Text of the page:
Lucy Haughey THE NARCISSIST HUNTER & PUBLISHED AUTHOR

Play Episode Listen Later Apr 23, 2022 16:37


I had one. Maybe you had one. Frankly they are destroyers. --- Support this podcast: https://anchor.fm/lw-hawksby6/support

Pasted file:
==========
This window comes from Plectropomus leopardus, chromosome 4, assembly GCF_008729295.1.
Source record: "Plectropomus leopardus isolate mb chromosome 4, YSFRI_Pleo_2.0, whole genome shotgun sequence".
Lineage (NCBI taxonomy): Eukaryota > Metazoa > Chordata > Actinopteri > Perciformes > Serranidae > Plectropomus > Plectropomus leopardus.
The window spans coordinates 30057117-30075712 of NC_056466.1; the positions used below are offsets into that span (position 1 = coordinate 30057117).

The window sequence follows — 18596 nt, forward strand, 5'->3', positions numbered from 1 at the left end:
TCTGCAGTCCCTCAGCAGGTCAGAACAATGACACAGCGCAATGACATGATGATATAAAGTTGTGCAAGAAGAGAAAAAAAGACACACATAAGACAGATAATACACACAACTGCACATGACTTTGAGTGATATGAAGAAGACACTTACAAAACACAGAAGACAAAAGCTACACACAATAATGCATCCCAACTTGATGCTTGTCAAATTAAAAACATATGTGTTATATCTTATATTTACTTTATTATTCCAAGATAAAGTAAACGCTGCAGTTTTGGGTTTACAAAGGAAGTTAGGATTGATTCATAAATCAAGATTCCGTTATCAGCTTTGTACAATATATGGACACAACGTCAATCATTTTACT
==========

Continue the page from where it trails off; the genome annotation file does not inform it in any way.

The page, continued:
The Tech Humanist Show
How Tech Harms – and Can Help Heal – the Climate

The Tech Humanist Show

Play Episode Listen Later Apr 21, 2022 45:09